annual leave

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annual leave (uncountable)

  1. (workplace) Amount of time expressed as the number of days per year that an employee is entitled to be away from work.
    • 2019 December 17, Knapman, Helen, “How to DOUBLE your annual leave in 2020 – and you’ll only need to book off 26 days holiday”, in The Sun[1]:
      If you're already thinking ahead to next year's holidays you can double your break and get a whopping 52 days off using just 26 days of annual leave.
  2. (workplace) The use of such days to be away from work; on holiday or vacation.
    • 2014 December 4, McTague, Tom; Lambert, Simon, “Millions of workers to get extra holiday pay after landmark ruling forces firms to take into account regular overtime shifts”, in The Daily Mail[2]:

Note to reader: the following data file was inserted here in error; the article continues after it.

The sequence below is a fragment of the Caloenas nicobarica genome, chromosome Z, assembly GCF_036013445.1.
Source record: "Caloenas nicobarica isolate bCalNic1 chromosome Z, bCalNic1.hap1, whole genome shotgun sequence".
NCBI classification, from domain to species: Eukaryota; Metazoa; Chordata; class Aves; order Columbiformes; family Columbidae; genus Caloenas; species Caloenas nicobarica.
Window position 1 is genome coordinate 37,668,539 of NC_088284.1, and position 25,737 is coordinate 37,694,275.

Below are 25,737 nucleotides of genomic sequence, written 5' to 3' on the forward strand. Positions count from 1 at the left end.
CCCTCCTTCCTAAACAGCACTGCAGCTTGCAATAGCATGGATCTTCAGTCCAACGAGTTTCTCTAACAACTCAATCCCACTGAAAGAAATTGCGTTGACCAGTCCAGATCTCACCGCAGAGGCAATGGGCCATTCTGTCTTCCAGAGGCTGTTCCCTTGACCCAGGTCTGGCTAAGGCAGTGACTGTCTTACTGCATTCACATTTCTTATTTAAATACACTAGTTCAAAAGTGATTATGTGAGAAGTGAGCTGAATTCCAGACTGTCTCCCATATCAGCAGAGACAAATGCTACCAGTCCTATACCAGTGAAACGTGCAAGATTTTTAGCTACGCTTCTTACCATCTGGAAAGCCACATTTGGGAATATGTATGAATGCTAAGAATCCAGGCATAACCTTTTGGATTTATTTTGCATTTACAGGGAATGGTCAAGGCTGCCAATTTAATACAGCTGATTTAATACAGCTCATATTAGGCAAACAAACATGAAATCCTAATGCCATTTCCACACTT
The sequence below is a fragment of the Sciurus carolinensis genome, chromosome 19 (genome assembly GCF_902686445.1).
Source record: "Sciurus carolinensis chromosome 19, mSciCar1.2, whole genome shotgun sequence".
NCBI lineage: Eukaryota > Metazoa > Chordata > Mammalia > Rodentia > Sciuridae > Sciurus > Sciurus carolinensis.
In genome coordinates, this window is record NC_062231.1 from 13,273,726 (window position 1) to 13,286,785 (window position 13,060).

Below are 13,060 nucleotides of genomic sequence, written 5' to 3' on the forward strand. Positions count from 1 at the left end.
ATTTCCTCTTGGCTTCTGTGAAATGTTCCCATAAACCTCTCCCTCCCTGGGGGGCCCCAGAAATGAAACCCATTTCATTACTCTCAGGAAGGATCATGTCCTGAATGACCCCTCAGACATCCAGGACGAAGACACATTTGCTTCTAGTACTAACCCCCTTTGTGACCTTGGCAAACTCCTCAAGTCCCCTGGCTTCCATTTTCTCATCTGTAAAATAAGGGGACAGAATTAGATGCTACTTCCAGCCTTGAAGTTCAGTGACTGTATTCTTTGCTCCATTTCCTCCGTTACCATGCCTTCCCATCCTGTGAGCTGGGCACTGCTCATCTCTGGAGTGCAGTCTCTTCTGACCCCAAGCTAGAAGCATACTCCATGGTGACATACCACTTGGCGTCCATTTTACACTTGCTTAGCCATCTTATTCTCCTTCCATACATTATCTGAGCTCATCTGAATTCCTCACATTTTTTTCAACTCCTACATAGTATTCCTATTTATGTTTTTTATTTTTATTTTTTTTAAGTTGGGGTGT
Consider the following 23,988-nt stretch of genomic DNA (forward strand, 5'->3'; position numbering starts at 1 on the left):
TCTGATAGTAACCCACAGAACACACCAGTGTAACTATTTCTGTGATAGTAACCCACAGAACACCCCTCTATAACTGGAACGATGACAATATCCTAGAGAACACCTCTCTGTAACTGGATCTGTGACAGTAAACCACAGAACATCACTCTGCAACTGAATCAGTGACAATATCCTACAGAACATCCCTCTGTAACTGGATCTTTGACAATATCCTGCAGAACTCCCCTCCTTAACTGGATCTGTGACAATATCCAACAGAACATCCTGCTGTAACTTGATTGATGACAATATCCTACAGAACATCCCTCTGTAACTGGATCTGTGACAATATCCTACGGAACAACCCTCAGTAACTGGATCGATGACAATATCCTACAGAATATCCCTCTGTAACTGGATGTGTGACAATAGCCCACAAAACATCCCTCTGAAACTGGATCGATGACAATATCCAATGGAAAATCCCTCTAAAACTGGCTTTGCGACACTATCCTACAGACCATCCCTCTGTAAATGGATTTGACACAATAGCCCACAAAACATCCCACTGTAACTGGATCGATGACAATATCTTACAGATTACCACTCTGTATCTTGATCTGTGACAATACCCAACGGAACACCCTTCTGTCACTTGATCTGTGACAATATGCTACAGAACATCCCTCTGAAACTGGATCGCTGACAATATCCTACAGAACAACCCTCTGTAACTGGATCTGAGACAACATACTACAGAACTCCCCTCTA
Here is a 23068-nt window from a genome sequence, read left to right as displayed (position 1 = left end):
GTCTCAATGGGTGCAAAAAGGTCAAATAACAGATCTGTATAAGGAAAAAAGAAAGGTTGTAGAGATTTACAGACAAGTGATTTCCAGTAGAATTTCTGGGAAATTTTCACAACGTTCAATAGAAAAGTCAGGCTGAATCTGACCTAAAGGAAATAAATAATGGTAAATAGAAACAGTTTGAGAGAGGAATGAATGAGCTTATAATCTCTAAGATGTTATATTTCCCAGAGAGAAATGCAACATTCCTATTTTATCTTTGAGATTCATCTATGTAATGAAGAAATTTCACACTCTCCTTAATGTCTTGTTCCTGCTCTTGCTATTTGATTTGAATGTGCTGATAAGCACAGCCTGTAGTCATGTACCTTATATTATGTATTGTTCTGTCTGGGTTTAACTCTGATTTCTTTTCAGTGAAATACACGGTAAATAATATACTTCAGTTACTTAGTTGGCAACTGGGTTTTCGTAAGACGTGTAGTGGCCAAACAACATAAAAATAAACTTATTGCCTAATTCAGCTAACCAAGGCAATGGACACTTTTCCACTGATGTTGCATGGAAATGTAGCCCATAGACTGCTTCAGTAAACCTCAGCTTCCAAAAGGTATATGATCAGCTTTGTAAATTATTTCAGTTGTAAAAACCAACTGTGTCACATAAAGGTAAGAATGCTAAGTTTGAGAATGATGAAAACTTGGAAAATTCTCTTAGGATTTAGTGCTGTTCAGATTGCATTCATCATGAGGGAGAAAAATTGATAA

The European Working Time Directive, brought into UK law in 1998, says workers should receive their 'normal' pay when they go on annual leave.
    • 2019 August 10, Russon, Mary-Ann, “Are you able to switch off when on holiday?”, in BBC News[3]:
      Recruitment firm Glassdoor has similarly alarming statistics: 23% of employees who took annual leave in 2018 regularly checked their emails, while 15% continued working throughout their holiday because of fear of falling behind and the consequences of not hitting their targets.